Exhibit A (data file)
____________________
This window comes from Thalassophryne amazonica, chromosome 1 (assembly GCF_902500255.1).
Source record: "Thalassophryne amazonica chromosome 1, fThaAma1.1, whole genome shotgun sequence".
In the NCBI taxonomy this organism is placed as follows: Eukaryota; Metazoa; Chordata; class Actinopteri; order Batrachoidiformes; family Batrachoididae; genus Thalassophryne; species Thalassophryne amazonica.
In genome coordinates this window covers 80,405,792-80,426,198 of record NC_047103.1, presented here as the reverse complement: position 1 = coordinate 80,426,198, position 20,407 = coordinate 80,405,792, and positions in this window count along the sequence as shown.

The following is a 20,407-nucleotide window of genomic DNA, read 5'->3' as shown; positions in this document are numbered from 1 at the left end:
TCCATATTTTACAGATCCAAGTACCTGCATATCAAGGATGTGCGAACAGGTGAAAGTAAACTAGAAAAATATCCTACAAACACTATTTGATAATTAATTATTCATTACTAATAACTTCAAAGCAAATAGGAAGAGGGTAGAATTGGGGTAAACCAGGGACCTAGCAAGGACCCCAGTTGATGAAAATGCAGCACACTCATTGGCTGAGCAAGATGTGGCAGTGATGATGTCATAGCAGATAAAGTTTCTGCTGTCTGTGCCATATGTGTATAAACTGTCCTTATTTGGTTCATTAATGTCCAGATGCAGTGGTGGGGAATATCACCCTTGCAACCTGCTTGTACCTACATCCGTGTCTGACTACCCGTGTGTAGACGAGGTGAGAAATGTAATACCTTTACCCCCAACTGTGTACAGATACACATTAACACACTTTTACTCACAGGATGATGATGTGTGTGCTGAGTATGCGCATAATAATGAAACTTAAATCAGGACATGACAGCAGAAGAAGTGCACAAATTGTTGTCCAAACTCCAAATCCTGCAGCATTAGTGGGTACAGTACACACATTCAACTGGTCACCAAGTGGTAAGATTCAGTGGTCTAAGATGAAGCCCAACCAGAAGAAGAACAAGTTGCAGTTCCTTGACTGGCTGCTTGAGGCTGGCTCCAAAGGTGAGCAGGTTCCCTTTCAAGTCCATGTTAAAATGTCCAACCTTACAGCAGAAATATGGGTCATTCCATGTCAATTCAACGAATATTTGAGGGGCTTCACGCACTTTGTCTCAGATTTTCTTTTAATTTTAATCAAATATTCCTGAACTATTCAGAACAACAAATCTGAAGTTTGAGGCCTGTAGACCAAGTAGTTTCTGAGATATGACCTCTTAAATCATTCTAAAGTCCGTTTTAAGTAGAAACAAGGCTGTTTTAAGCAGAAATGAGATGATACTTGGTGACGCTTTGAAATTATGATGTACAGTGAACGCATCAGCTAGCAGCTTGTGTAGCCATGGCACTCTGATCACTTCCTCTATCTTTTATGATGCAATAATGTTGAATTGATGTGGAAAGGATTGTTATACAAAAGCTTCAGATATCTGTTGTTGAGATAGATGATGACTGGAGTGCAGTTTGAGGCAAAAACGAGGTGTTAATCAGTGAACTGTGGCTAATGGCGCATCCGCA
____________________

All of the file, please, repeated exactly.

This window comes from Thalassophryne amazonica, chromosome 1 (assembly GCF_902500255.1).
Source record: "Thalassophryne amazonica chromosome 1, fThaAma1.1, whole genome shotgun sequence".
In the NCBI taxonomy this organism is placed as follows: Eukaryota; Metazoa; Chordata; class Actinopteri; order Batrachoidiformes; family Batrachoididae; genus Thalassophryne; species Thalassophryne amazonica.
In genome coordinates this window covers 80,405,792-80,426,198 of record NC_047103.1, presented here as the reverse complement: position 1 = coordinate 80,426,198, position 20,407 = coordinate 80,405,792, and positions in this window count along the sequence as shown.

The following is a 20,407-nucleotide window of genomic DNA, read 5'->3' as shown; positions in this document are numbered from 1 at the left end:
TCCATATTTTACAGATCCAAGTACCTGCATATCAAGGATGTGCGAACAGGTGAAAGTAAACTAGAAAAATATCCTACAAACACTATTTGATAATTAATTATTCATTACTAATAACTTCAAAGCAAATAGGAAGAGGGTAGAATTGGGGTAAACCAGGGACCTAGCAAGGACCCCAGTTGATGAAAATGCAGCACACTCATTGGCTGAGCAAGATGTGGCAGTGATGATGTCATAGCAGATAAAGTTTCTGCTGTCTGTGCCATATGTGTATAAACTGTCCTTATTTGGTTCATTAATGTCCAGATGCAGTGGTGGGGAATATCACCCTTGCAACCTGCTTGTACCTACATCCGTGTCTGACTACCCGTGTGTAGACGAGGTGAGAAATGTAATACCTTTACCCCCAACTGTGTACAGATACACATTAACACACTTTTACTCACAGGATGATGATGTGTGTGCTGAGTATGCGCATAATAATGAAACTTAAATCAGGACATGACAGCAGAAGAAGTGCACAAATTGTTGTCCAAACTCCAAATCCTGCAGCATTAGTGGGTACAGTACACACATTCAACTGGTCACCAAGTGGTAAGATTCAGTGGTCTAAGATGAAGCCCAACCAGAAGAAGAACAAGTTGCAGTTCCTTGACTGGCTGCTTGAGGCTGGCTCCAAAGGTGAGCAGGTTCCCTTTCAAGTCCATGTTAAAATGTCCAACCTTACAGCAGAAATATGGGTCATTCCATGTCAATTCAACGAATATTTGAGGGGCTTCACGCACTTTGTCTCAGATTTTCTTTTAATTTTAATCAAATATTCCTGAACTATTCAGAACAACAAATCTGAAGTTTGAGGCCTGTAGACCAAGTAGTTTCTGAGATATGACCTCTTAAATCATTCTAAAGTCCGTTTTAAGTAGAAACAAGGCTGTTTTAAGCAGAAATGAGATGATACTTGGTGACGCTTTGAAATTATGATGTACAGTGAACGCATCAGCTAGCAGCTTGTGTAGCCATGGCACTCTGATCACTTCCTCTATCTTTTATGATGCAATAATGTTGAATTGATGTGGAAAGGATTGTTATACAAAAGCTTCAGATATCTGTTGTTGAGATAGATGATGACTGGAGTGCAGTTTGAGGCAAAAACGAGGTGTTAATCAGTGAACTGTGGCTAATGGCGCATCCGCA